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Or test the pills.

There you go. All the teacher has to do is pull out the portable testing kit that all teachers have about their person and run it through the tests. We really should equip all classrooms with gas chromatography and mass spectrometry equipment for these instances.

The testing happens at the expulsion hearing. If the test comes back negative, the student is not expelled. It's this little thing called "due process".
There you go. All the teacher has to do is ... with gas chromatography and mass spectrometry equipment for these instances.

The testing happens at the expulsion hearing. If the test comes back negative, the student is not expelled. It's this little thing called "due process".

Expulsion hearing? Testing? Due Process for school students? Has Indiana seceded from the Union and set up shop as an independent nation with a grant from the World Bank to put all of this in place?

I have to admit that while neither of my children were suspended or expelled from school, had either been suspended for an infraction of the school's rules, my reaction would have been that the rules were there for a reason and it's not a bad idea at all for a school-age child to learn that the rules are meant for them. Does that make me a bad parent?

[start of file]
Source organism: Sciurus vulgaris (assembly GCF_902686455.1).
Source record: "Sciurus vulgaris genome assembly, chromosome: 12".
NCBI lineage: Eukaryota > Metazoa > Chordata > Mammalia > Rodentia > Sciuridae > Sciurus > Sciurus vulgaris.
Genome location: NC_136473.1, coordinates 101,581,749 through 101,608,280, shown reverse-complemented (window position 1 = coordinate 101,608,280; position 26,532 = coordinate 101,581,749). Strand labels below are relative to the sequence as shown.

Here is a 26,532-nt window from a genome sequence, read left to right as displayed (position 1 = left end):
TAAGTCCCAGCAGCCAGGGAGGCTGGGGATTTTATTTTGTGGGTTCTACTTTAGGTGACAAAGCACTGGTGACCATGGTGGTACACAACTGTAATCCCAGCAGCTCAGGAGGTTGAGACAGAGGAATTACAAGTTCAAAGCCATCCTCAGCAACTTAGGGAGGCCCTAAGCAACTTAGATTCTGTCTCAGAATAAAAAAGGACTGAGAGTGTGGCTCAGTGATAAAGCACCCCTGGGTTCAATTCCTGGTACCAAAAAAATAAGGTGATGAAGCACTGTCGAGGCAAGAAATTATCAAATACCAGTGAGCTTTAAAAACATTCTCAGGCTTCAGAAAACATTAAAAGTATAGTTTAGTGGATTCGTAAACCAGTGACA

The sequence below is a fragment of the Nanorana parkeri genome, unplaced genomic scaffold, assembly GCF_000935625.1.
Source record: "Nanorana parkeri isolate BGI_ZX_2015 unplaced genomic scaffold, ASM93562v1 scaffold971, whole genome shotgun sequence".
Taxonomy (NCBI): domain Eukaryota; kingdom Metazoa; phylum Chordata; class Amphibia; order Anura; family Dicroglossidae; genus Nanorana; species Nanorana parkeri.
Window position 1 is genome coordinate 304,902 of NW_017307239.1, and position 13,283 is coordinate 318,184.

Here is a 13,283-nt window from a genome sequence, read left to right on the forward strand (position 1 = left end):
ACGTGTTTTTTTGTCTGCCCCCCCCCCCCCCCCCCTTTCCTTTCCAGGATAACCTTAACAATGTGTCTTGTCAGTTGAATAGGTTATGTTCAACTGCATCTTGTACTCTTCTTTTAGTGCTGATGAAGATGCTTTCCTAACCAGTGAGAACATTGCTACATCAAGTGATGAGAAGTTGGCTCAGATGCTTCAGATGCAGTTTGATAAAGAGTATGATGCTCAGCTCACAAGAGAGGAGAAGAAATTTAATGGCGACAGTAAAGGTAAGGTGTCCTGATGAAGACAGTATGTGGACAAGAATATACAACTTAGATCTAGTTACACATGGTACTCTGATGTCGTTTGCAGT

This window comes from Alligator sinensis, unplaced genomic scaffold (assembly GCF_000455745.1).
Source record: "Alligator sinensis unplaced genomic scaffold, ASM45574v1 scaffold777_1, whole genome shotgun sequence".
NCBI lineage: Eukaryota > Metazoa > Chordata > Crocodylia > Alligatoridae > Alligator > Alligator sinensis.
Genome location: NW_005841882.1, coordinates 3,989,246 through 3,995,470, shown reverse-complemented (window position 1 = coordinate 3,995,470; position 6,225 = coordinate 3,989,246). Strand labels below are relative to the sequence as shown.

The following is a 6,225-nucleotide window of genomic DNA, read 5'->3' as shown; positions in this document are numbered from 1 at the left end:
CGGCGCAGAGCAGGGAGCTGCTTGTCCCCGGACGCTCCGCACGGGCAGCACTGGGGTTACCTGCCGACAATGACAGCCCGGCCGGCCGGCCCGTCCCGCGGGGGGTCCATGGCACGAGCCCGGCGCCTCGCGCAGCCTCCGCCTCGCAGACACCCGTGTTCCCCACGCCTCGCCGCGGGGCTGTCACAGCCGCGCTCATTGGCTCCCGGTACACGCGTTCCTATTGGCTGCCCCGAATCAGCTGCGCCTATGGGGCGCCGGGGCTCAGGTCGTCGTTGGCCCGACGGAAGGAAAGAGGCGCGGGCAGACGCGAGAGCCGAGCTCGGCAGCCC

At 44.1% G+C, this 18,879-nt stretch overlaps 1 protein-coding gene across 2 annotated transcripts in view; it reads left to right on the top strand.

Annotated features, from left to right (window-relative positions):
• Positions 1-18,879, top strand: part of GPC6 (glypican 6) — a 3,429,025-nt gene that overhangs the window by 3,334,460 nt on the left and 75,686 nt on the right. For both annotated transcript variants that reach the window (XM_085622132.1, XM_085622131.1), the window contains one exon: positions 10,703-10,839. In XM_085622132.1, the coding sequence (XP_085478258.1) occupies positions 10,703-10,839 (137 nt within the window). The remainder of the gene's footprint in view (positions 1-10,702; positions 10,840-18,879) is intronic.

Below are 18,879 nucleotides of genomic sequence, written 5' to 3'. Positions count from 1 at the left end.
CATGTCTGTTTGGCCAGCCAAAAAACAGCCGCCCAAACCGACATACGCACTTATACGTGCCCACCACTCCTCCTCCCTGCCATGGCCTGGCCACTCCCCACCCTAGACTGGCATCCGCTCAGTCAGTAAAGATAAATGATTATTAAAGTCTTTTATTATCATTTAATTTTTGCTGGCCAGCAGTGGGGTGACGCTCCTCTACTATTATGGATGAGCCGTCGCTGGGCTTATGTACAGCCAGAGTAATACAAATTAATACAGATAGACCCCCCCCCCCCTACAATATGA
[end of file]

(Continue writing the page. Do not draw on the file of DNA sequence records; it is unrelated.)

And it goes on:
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The testing happens at the expulsion hearing. If the test comes back negative, the student is not expelled. It's this little thing called "due process".

Expulsion hearing? Testing? Due Process for school students? Has Indiana seceded from the Union and set up shop as an independent nation with a grant from the World Bank to put all of this in place?

Coop, surely you know that public schools, as state entities, cannot constitutionally take certain sorts of actions against students without providing some appropriate "due process". (Students' rights in this regard are fairly limited, but not nonexistent.)
I have to admit that while neither of my children were suspended or expelled from school, had either been suspended ... a school-age child to learn that the rules are meant for them. Does that make me a bad parent?

You sent your kids to Catholic school.

Steny '08!
Expulsion hearing? Testing? Due Process for school students? Has Indiana ... the World Bank to put all of this in place?

Coop, surely you know that public schools, as state entities, cannot constitutionally take certain sorts of actions against students without providing some appropriate "due process". (Students' rights in this regard are fairly limited, but not nonexistent.)

"Appropriate" is about as open-ended a word as any word can be.
I have to admit that while neither of my children ... for them. Does that make me a bad parent?

You sent your kids to Catholic school.

Isn't this a non sequitur? Do Catholic schools not have rules? Do they not suspend?
No.

Then why did you choose to, instead of answering my question, go for a spelling lame?